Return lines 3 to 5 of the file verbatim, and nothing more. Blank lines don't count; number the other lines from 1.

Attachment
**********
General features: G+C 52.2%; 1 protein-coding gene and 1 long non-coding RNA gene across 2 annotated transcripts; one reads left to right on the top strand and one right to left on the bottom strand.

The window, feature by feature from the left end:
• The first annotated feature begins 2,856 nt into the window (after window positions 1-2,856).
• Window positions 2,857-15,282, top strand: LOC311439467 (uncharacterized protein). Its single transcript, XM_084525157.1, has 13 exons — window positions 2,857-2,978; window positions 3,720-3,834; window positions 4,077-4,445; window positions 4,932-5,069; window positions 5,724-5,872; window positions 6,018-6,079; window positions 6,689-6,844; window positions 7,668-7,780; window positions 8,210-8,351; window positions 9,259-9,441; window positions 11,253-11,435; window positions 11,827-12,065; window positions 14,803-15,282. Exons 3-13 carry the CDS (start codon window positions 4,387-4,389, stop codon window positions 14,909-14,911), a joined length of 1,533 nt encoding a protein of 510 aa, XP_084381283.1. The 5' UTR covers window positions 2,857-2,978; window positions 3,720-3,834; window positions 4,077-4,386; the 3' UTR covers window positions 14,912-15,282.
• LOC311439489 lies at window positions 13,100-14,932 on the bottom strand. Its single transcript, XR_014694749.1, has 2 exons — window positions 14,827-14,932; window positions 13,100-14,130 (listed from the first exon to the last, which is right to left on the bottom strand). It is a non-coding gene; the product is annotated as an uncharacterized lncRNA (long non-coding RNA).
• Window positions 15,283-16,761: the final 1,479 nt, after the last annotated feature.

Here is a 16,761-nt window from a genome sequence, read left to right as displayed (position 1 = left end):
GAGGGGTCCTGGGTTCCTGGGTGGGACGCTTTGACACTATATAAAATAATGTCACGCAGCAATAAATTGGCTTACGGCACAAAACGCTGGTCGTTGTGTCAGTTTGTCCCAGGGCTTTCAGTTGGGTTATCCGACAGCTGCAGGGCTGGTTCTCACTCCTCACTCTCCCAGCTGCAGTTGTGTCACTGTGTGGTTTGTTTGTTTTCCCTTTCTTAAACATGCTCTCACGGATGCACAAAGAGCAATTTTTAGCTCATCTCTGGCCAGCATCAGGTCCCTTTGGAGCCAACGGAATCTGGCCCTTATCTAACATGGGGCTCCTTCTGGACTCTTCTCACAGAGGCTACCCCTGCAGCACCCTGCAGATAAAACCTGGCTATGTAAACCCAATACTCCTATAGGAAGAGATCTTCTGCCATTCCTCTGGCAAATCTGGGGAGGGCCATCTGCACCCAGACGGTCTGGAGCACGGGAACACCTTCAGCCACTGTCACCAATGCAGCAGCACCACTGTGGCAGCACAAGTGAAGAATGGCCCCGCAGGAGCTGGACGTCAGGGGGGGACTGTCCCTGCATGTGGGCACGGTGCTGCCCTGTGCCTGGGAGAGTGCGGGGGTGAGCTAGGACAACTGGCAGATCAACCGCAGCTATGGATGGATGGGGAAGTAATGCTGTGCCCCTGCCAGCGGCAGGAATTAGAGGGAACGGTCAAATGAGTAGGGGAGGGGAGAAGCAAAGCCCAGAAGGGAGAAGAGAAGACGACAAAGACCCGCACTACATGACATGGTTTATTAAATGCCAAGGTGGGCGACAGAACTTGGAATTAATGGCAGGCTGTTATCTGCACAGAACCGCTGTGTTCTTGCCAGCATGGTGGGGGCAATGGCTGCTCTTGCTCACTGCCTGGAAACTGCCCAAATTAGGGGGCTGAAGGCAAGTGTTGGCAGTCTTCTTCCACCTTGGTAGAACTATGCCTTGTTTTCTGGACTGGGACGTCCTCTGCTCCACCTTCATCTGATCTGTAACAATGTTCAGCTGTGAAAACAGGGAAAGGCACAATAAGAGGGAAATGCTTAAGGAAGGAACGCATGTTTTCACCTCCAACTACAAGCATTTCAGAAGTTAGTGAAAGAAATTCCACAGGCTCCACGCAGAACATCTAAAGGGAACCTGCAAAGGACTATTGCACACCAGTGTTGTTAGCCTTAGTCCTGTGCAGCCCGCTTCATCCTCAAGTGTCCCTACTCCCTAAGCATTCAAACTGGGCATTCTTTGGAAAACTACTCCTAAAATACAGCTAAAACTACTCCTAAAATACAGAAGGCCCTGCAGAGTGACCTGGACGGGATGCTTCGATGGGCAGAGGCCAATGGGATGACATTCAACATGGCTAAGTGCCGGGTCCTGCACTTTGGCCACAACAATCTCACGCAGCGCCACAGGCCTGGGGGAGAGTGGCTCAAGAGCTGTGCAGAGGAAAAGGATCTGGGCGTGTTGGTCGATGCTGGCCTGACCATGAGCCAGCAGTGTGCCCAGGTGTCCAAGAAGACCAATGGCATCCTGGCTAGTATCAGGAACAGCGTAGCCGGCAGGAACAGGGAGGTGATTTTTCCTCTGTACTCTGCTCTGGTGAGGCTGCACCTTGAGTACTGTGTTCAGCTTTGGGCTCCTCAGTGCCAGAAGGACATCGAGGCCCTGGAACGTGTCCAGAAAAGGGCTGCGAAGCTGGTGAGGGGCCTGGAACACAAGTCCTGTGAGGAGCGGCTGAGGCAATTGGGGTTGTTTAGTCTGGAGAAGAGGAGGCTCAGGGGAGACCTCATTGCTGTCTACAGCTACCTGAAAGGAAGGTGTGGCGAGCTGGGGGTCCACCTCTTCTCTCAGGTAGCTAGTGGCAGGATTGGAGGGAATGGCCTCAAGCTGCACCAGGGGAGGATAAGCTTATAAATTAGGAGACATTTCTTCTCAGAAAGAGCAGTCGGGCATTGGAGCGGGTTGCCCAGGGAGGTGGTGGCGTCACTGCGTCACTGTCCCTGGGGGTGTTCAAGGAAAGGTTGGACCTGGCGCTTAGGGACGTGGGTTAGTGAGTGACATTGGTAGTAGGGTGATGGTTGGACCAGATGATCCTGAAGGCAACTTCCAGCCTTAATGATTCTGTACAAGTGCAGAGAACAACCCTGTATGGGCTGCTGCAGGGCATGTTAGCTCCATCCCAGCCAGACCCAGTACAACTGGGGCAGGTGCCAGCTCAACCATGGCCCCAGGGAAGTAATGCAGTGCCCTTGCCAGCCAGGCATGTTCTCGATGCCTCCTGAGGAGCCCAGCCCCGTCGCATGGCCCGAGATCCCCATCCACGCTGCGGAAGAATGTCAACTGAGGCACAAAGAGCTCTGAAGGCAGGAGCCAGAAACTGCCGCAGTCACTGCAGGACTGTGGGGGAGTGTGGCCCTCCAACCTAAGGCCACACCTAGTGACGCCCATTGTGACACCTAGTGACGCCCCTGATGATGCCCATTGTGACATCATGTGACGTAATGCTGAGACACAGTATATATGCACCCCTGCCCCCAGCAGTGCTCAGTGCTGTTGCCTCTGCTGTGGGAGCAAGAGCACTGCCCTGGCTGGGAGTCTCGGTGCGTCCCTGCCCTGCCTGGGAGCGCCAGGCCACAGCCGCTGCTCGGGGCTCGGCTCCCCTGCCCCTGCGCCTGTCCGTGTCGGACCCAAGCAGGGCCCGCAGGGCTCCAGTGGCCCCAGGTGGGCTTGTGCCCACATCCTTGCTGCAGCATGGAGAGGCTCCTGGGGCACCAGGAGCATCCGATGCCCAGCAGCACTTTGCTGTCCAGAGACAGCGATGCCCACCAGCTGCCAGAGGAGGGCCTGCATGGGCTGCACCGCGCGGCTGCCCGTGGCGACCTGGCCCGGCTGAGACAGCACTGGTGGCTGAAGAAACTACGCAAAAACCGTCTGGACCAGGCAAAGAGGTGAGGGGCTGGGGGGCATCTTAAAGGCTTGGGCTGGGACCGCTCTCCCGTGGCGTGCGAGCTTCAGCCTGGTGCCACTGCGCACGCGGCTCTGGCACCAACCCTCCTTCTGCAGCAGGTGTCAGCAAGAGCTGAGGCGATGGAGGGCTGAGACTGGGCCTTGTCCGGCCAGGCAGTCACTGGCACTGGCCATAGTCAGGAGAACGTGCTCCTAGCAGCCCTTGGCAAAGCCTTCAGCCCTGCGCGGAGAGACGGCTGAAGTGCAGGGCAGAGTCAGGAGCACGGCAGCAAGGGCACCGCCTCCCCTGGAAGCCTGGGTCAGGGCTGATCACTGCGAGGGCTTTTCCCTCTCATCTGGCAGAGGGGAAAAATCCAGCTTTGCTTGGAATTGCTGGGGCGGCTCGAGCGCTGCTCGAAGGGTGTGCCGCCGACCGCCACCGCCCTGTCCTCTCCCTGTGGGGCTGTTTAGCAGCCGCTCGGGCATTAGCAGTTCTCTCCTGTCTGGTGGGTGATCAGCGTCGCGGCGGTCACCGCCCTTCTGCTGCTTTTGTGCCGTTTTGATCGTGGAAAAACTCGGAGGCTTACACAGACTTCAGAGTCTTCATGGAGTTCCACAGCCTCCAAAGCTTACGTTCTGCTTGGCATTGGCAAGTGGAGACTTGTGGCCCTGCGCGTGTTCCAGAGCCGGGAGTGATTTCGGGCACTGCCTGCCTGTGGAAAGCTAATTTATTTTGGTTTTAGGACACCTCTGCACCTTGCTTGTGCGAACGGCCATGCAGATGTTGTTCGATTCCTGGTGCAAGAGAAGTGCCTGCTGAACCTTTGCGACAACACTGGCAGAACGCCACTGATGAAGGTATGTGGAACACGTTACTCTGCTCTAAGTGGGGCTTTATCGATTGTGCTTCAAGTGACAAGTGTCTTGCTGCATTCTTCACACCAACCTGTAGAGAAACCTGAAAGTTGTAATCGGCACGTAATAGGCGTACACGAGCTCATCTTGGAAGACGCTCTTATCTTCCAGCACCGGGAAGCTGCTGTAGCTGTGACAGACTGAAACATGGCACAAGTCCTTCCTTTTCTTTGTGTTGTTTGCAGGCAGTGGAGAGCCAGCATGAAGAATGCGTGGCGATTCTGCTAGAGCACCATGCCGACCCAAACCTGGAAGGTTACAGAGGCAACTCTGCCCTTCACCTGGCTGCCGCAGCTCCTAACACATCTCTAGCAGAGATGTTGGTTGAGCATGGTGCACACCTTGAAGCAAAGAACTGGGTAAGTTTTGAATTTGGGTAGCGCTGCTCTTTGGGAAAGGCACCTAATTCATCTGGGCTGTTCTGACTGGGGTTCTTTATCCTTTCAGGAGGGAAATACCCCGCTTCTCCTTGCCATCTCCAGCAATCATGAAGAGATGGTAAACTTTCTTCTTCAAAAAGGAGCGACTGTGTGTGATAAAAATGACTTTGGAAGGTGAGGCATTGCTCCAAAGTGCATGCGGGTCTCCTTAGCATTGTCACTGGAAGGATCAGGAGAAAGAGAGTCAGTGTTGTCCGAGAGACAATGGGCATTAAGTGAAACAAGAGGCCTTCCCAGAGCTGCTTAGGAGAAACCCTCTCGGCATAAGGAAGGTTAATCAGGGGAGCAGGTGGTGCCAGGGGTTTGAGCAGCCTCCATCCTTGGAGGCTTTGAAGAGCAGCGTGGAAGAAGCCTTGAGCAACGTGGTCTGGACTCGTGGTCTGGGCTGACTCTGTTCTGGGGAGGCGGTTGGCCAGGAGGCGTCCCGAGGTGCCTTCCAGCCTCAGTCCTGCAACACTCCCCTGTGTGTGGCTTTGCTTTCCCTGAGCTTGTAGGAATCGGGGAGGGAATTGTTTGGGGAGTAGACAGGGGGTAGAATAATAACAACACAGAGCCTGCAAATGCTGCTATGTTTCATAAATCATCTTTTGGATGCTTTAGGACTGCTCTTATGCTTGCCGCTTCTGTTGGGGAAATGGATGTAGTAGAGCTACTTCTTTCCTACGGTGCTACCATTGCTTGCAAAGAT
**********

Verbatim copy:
• The first annotated feature begins 2,856 nt into the window (after window positions 1-2,856).
• Window positions 2,857-15,282, top strand: LOC311439467 (uncharacterized protein). Its single transcript, XM_084525157.1, has 13 exons — window positions 2,857-2,978; window positions 3,720-3,834; window positions 4,077-4,445; window positions 4,932-5,069; window positions 5,724-5,872; window positions 6,018-6,079; window positions 6,689-6,844; window positions 7,668-7,780; window positions 8,210-8,351; window positions 9,259-9,441; window positions 11,253-11,435; window positions 11,827-12,065; window positions 14,803-15,282. Exons 3-13 carry the CDS (start codon window positions 4,387-4,389, stop codon window positions 14,909-14,911), a joined length of 1,533 nt encoding a protein of 510 aa, XP_084381283.1. The 5' UTR covers window positions 2,857-2,978; window positions 3,720-3,834; window positions 4,077-4,386; the 3' UTR covers window positions 14,912-15,282.
• LOC311439489 lies at window positions 13,100-14,932 on the bottom strand. Its single transcript, XR_014694749.1, has 2 exons — window positions 14,827-14,932; window positions 13,100-14,130 (listed from the first exon to the last, which is right to left on the bottom strand). It is a non-coding gene; the product is annotated as an uncharacterized lncRNA (long non-coding RNA).